Could Antiterror Spending Be Cut To Deal With “Real” Threat?


The threat of terrorism to the United States is “substantially exaggerated,” argues Prof. John Mueller of Ohio State University. Mueller, holder of the university’s Woody Hayes Chair of National Security Studies, told a Cato Institute forum yesterday in Washington, D.C., that federal spending on antiterrorism “could be substantially reduced” if the risks were put in their proper context. As an example he noted that Los Angeles International Airport spends $100,000 extra each day that an “orange alert” remains in force after last summer’s scare in London about possible terror bombings of airplanes. Even if the Sept. 11, 2001, attacks were repeated several times, Mueller said, the chance that an individual American will be a terrorism victim are the same as the chance of being killed by a comet or asteroid. Mueller said politicians “inflate the threat” in a “CYA” fear that they would be held responsible for deaths resulting from a terror strike. Mueller published a book this year: “Overblown: How Politicians and the Terrorism Industry Inflate National Security Threats, and Why We Believe Them.”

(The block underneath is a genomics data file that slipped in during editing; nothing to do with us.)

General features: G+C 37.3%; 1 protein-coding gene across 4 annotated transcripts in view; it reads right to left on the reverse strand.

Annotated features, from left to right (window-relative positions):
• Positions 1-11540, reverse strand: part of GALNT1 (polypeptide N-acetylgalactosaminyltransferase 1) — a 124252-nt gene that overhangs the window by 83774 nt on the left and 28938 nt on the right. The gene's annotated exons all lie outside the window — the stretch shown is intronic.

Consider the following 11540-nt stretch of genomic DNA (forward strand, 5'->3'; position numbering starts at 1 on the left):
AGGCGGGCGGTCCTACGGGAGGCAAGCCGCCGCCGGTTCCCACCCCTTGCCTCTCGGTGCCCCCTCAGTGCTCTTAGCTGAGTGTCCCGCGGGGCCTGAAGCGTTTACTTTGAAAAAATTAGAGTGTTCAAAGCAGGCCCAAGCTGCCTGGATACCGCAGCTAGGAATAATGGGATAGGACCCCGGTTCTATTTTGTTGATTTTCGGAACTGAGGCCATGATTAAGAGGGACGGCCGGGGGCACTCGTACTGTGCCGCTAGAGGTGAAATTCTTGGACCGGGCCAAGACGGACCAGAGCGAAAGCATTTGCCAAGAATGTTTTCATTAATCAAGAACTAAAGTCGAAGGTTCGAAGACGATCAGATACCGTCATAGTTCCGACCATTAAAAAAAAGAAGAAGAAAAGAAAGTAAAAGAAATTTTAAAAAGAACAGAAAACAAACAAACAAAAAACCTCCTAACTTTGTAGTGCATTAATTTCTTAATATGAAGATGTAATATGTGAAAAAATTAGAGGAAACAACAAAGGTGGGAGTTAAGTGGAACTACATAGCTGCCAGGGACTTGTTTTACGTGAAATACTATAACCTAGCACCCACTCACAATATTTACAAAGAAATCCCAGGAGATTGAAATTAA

Former Virginia Gov. James Gilmore, who chaired a national advisory panel on terrorism between 1999 and 2003, agreed for the need for a “sense of perspective” about terrorism. Gilmore, who was asked by Cato to comment on Mueller’s book, called for more “transparency [by government] about what the real threat is.” He agreed with Mueller that some politicians who support strong antiterror measures “want to show the American people they’re doing the best they can, even if it is not effective.” Gilmore believes that the nation can be both “secure and free” and that it is not necessary to trade off civil liberties to protect against terrorism. He said there is a “very real possibility” of another conventional terror attack in the U.S., as distinct from one involving weapons of mass destruction.


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